Halloween: What Divorcing Parents Need to Consider


Halloween has always been a special holiday for children, and parents enjoy reliving it through their eyes. However, divorce can put a damper on things if the parents do not plan ahead and work together. Here are some tips to help things go more smoothly: Decide who is doing what for the costumes. It is no fun for kids if their parents are too busy fighting over who is doing what when it comes to the costumes. Take your ego out of it. If the other parent really wants to take the lead on the costume let them and agree you will take the lead next year. Or, if you have more than one child, you each are in charge of one of them. Determine if you are both going to trick or treat together. The determinative question is whether both of you can get along and make it a positive experience for your child. That usually means being willing to leave your new significant other out of the picture. Remember, the focus is on your child and not to make your ex jealous or upset. If you cannot make it a positive experience, it may be better to alternate years. Determine where you are trick or treating. If you are both still living at home, this one is easy. If you are now living in separate homes and both neighborhoods trick or treat at the same time, you have to select a location. Think of this from the child’s perspective. Do they have friends in the new neighborhood and feel excited about it? Would they rather spend their first Halloween where it is familiar? Remember that divorce is an opportunity to create new traditions. If you do not have your children on Halloween, you can still create new traditions around the holiday and the fall season. Read More

BIPA Accrual will not be Reconsidered by Illinois Supreme Court


On July 18, 2023, the Illinois Supreme Court denied a rehearing on the issue of Biometric Information Privacy Act (BIPA) accrual. The request for rehearing derived from an opinion by the 7th Circuit, Cothron v. White Castle System, Inc., 20 F.4th 1156 (7th Cir. 2021), holding that “separate claims accrue under BIPA each time a private entity scans or transmits an individual’s biometric identifier or information in violation of section 15(b) or 15(d).” In Cothron, a class of employees filed an action against their employer, White Castle, for requiring employees to scan their fingerprints to access computers without first obtaining employee consent. The 7th Circuit ruling, in conjunction with Illinois Supreme Court’s denial of rehearing, means an employer can be liable every time an employee scanned their fingerprints or such information is transmitted without their consent. The dissenting opinion of the Illinois Supreme Court criticized the majority’s interpretation as unable to “be reconciled with the plain language of the statute,” further citing the damage BIPA accrual can cause to businesses. Enacted in 2008, Illinois’ BIPA was one of the first state laws addressing the collection of biometric data. BIPA requires private companies to develop written policies establishing guidelines and retention schedules for the collection, transmittal, and storage of biometric data. Moreover, BIPA requires companies to obtain informed consent prior to the collection. Biometric information, as defined by the Illinois legislature, includes retina or iris scans, fingerprints, voiceprints, or scans of hand or fact geometry. Currently, Illinois, Maryland, New York (and New York City), Oregon (and Portland), Texas and Washington, each have biometric privacy laws in place. Additionally, several other states have proposed similar laws, or included biometric information regulations within comprehensive privacy laws. Notably, not all biometric privacy laws create a private right of action like BIPA or New York City. Read More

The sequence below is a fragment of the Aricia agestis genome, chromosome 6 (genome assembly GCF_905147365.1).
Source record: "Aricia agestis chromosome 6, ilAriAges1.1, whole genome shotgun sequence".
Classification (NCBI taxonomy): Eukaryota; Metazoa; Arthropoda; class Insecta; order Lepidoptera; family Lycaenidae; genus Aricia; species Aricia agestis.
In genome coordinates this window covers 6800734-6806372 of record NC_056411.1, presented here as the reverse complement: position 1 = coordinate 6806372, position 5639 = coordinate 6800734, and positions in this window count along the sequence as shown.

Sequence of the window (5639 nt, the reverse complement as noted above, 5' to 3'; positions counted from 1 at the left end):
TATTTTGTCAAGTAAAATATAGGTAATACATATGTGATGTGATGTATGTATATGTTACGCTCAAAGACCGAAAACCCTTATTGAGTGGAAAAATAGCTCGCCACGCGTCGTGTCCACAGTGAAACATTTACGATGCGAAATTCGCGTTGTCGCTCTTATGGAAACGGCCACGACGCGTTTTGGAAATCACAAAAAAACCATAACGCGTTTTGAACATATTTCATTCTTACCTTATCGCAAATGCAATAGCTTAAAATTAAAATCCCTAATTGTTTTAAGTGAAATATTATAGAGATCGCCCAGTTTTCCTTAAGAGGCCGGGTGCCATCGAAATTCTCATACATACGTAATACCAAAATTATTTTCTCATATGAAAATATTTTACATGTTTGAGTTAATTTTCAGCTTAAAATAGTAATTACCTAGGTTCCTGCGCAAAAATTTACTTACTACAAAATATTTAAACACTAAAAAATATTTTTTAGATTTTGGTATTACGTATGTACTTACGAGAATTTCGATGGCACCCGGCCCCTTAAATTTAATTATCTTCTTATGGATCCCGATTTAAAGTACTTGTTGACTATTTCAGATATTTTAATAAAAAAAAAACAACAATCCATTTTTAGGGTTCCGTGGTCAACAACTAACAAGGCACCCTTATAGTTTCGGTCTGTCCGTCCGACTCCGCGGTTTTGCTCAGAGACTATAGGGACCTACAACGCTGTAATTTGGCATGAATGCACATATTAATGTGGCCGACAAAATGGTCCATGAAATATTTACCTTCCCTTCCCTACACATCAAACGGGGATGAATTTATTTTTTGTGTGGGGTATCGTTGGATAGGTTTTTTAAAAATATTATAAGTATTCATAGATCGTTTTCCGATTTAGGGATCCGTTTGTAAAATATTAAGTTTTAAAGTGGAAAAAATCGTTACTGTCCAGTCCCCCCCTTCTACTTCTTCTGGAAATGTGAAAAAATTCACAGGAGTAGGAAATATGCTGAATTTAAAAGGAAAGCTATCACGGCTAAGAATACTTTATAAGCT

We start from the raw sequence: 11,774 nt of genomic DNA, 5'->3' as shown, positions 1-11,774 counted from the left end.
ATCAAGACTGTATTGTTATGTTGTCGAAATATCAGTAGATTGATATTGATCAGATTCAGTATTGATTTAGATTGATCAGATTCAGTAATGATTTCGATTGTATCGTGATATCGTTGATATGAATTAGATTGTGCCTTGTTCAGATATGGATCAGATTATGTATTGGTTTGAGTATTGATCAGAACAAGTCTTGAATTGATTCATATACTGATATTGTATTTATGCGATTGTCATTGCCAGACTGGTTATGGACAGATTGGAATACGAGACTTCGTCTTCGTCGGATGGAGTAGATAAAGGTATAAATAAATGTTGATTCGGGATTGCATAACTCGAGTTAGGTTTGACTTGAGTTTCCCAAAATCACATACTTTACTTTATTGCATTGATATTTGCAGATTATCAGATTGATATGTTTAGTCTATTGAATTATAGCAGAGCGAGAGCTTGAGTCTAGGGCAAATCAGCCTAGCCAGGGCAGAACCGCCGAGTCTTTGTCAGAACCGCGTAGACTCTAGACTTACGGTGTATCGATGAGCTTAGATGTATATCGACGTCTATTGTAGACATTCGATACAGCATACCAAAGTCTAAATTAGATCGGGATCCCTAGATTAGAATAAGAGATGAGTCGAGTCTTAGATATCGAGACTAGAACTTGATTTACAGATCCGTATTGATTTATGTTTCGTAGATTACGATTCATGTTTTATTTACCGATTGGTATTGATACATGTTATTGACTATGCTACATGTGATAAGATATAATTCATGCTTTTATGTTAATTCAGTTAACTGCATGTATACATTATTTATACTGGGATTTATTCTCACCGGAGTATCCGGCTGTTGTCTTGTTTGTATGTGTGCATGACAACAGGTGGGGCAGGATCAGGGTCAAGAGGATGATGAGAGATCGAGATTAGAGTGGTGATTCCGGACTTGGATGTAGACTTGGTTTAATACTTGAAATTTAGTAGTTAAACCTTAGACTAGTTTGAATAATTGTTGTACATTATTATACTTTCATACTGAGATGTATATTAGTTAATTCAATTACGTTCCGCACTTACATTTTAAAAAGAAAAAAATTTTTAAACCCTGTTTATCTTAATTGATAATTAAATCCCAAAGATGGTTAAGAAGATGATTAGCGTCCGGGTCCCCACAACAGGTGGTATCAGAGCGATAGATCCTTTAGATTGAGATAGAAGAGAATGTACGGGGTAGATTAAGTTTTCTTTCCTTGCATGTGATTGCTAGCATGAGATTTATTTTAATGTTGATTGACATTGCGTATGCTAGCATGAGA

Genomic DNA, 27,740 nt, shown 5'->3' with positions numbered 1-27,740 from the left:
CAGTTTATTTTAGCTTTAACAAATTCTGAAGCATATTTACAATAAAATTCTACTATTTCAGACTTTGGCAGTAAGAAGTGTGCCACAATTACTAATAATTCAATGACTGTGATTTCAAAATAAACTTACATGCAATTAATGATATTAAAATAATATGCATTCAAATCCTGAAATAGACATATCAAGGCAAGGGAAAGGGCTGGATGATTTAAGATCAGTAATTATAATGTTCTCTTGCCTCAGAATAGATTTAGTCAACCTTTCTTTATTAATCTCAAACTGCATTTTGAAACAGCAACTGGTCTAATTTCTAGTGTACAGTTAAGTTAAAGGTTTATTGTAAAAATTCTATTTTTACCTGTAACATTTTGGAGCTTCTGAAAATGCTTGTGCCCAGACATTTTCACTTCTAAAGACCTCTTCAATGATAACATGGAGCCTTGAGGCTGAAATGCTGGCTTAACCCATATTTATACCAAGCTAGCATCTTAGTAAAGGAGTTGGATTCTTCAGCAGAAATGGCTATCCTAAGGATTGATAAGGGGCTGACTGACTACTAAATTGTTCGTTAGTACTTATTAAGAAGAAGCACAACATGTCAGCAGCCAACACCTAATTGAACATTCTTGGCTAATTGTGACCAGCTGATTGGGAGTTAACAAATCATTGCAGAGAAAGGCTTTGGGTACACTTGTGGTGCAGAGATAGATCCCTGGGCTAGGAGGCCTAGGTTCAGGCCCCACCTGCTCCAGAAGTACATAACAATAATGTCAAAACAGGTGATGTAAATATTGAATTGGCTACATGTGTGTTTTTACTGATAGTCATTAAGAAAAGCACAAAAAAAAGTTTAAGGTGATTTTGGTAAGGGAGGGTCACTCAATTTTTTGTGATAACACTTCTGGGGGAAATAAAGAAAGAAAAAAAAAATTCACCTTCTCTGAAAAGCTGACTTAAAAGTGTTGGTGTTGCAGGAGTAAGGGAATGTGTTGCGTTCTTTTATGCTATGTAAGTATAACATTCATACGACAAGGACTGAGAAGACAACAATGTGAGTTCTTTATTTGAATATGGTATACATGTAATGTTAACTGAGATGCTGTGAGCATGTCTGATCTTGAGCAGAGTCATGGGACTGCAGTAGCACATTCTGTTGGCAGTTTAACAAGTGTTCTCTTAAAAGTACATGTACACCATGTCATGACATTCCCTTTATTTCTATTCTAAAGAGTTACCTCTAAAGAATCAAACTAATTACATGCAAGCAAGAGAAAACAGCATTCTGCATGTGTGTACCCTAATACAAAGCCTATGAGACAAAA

The Domination of Cybersecurity